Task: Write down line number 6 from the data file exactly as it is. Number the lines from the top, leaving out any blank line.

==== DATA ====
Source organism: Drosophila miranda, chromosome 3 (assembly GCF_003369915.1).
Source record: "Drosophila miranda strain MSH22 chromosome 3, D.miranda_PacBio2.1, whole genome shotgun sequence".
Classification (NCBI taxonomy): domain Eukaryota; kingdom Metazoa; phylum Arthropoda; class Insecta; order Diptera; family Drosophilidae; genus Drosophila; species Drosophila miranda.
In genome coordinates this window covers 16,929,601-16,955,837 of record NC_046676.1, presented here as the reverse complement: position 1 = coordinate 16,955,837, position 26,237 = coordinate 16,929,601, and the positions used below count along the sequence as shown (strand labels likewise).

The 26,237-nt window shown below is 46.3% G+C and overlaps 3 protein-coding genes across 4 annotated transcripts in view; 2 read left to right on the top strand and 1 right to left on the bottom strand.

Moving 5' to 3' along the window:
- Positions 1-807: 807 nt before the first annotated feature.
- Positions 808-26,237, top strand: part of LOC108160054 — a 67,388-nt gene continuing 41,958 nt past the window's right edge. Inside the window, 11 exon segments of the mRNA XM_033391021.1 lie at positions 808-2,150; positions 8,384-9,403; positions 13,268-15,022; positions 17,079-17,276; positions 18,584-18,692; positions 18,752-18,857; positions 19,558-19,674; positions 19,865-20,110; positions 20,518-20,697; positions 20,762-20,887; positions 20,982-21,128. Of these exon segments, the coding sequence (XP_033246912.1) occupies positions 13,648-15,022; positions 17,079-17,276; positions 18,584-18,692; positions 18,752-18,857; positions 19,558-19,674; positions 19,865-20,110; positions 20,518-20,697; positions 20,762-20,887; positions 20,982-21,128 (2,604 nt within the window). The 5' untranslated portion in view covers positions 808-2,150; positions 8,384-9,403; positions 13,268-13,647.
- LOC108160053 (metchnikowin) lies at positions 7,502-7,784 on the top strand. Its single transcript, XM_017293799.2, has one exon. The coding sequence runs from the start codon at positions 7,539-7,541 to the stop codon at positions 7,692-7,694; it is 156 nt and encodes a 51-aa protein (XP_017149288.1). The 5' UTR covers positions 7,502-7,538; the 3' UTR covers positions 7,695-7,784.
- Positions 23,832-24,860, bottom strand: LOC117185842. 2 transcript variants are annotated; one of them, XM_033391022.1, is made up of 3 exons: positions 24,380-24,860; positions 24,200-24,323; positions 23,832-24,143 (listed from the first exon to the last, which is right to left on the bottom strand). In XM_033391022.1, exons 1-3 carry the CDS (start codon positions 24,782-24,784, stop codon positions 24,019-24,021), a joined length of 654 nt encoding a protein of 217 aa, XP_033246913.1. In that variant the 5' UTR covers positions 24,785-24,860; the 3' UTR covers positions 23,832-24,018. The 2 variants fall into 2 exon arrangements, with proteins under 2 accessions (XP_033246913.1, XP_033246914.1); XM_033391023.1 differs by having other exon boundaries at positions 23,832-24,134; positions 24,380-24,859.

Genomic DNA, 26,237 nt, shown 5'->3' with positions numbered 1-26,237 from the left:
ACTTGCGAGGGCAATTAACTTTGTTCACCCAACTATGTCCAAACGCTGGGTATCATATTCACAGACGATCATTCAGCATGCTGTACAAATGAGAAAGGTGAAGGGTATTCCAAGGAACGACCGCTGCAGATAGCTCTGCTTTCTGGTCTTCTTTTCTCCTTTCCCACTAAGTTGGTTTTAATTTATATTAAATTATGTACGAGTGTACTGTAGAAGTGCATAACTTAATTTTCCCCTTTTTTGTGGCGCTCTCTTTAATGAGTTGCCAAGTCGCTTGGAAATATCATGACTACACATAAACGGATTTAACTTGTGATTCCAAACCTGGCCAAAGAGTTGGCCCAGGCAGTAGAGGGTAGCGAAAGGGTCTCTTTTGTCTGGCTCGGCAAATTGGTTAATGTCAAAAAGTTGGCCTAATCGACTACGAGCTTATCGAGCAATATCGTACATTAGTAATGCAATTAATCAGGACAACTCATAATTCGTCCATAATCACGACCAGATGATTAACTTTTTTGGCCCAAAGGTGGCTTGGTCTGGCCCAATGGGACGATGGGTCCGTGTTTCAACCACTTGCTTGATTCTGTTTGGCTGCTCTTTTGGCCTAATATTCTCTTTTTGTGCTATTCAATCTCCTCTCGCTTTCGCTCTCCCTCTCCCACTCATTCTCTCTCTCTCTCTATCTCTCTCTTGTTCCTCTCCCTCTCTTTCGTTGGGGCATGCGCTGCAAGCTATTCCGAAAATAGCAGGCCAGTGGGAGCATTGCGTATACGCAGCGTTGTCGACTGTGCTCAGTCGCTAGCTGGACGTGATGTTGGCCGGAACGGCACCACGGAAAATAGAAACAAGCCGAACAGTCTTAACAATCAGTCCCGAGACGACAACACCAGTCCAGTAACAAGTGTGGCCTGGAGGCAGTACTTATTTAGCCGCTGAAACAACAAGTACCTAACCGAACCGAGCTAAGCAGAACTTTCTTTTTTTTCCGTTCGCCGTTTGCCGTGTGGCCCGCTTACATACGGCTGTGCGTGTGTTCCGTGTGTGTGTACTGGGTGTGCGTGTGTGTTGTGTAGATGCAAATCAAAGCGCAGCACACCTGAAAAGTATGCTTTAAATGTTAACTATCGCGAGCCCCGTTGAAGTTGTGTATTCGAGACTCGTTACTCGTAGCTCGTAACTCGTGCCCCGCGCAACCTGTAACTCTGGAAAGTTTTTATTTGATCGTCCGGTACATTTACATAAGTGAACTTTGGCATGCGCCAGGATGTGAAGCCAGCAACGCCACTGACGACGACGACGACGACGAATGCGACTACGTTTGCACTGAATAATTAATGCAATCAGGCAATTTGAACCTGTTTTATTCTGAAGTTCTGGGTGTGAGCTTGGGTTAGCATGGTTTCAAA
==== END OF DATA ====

Moving 5' to 3' along the window: